The valuation of goods being hauled in any relocation of a person, family, or business from Houston to some other location – or from anywhere to anywhere – is strongly regulated by the federal government.
It is true, by and large, that your moving company is legally liable for any loss of or harm to your household goods during transit. It’s also liable for loss and damage while its crews are in direct contact with your household goods in satisfaction of any other Houston moving services you purchased. Such services should be described on the bill of lading: packing, unpacking, disassembly and reassembly, for instance.
But there are limits to your moving company’s liability. Those limits are determined by the federal Surface Transportation Board’s Released Rates Order. You can look at a current copy of it here.
The essential thing is, know what choices are accessible to you for the safety of your household goods. And know your Houston moving company. Just because a mover tells you his company is “fully insured and bonded” is no guarantee that your goods themselves are automatically covered. By the same token, your local mover being related to a preeminent national van line is no guarantee that you’re protected either. In both situations, you could be required to acquire added third-party liability insurance. Your mover could offer to sell it to you, but he’s not legally obligated to do that. Ask questions at the very beginning to determine exactly what’s necessary.
Keep this in mind when you’re researching your choices here in Houston: Two different measures of moving-company liability pertain to interstate moves – Full Replacement-Value Protection and Waiver of Full Replacement-Value Protection, or Released Value.
To be sure, Full Replacement-Value Protection provides you with the fullest coverage. But picking it means the price of your move will be higher. With this measuer of liability (subject to allowable exceptions in your mover’s tariff), your mover will either make whatever repairs are needed to reinstate a damaged article to the condition it was in when he received it from you … or he’ll replace it a heftier price. Whatever valuation you and your mover agree upon, it has to be shown on your mover’s tariff. Note also that movers are permitted to limit their Full Replacement-Value liability for loss or damage of goods valued exceedingly high. Those would be goods valued at $100 or more per pound, such as jewelry, antiques, silverware, china, oriental rugs, and the like. Ask for further information on all this from your mover. In the end, though, it falls on your shoulders to make the right declaration.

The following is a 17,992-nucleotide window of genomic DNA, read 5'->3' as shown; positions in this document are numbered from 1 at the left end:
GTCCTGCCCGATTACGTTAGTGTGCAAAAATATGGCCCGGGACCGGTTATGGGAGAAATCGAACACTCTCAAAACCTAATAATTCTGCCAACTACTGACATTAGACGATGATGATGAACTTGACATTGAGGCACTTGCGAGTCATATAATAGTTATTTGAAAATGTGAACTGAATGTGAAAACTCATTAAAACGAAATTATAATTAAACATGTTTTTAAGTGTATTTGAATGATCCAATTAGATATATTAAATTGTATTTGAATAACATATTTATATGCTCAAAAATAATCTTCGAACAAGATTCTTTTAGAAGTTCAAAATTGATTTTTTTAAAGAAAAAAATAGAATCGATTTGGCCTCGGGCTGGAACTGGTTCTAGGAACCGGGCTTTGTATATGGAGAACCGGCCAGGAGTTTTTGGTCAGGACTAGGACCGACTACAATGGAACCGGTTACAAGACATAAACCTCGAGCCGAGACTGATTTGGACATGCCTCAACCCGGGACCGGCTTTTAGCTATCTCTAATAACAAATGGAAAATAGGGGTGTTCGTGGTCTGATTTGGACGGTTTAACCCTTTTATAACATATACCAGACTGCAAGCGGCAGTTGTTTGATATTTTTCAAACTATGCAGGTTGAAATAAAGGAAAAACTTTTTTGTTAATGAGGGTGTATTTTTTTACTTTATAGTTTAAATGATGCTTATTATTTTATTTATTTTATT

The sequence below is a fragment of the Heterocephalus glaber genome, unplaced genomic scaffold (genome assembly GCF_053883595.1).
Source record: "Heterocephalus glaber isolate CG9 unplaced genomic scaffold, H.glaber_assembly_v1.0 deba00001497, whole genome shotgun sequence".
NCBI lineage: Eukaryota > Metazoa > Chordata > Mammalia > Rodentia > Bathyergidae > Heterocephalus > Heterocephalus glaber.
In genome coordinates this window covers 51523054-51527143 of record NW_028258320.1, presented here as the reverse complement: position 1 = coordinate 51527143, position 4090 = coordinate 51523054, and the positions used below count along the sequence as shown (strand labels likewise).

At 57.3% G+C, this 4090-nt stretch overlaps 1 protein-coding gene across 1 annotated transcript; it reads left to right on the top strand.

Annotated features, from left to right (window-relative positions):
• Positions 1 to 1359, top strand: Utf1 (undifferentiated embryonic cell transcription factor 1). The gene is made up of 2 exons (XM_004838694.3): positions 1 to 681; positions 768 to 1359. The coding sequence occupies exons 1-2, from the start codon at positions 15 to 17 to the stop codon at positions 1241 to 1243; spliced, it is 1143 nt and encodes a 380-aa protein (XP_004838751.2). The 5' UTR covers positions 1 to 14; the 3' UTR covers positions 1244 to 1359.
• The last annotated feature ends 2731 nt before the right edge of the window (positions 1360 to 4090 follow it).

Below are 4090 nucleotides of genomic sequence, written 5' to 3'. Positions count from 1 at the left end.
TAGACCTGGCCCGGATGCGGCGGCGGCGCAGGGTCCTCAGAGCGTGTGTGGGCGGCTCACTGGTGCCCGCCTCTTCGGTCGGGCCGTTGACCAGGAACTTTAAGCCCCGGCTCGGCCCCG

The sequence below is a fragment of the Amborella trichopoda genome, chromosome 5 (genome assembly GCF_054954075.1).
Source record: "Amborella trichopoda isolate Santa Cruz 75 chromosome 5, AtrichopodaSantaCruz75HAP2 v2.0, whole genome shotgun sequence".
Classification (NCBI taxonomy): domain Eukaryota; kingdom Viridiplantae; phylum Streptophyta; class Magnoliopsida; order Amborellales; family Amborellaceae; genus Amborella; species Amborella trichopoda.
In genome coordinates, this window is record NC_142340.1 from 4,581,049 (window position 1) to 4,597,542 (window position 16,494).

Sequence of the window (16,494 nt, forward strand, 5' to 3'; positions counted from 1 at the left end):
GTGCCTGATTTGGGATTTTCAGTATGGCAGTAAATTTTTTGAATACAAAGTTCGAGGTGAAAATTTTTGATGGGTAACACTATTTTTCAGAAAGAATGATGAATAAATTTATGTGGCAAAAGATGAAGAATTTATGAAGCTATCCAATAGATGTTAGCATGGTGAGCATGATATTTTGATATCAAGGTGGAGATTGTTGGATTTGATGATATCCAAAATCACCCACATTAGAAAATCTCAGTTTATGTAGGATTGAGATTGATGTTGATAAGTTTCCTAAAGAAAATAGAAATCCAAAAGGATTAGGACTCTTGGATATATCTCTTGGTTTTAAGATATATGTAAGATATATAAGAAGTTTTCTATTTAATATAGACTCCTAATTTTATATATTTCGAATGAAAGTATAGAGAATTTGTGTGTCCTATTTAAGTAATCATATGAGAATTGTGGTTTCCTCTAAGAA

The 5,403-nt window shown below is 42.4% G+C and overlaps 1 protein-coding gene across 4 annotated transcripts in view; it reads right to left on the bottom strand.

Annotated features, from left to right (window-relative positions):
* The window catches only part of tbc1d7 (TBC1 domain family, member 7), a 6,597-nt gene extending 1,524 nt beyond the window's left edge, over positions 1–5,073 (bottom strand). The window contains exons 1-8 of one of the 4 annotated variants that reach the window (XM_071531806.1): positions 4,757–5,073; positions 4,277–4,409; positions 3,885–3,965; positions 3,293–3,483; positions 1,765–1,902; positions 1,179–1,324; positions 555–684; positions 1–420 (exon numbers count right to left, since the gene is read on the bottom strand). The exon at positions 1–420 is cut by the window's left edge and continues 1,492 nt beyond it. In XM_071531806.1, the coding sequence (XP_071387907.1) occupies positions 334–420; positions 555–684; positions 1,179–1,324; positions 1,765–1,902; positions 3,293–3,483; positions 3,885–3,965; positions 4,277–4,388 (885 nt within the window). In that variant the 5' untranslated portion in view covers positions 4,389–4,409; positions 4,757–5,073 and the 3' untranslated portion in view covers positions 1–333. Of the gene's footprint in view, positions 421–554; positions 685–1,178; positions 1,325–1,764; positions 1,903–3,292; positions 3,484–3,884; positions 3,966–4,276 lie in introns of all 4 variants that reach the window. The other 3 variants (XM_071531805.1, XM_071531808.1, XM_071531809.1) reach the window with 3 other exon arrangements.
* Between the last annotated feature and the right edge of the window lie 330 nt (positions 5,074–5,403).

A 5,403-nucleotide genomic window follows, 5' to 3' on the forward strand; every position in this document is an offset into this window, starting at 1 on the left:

If you opt for a Waiver of Full Replacement-Value Protection, or Released Value, you will, of course, be getting minimal liability protection. But it won’t cost you a dime. What this level of protection does is limit your mover’s liability to no more than 60 cents per pound, per article. Certainly, that won’t provide you with enough of a reimbursement to replace any possession valued higher than 60 cents per pound! Things like stereo equipment, gym equipment, computer hardware, and computer software are therefore much more at risk. That’s something to ponder before you sign a contract!
You may, though, have one additional option: your current homeowner’s policy. Re-examine it and speak with your insurance agent to determine if there’s anything in it related to coverage of belongings during a relocation. If so, you might find the minimum level of mover liability coverage – Released Value – acceptable.
Just make sure you’re onboard with what level of protection your moving company is including in his quote: Full Protection or Released Value. That way, there won’t be any surprises with your move – or at least no[[ne that you haven’t considered!
Request a free quote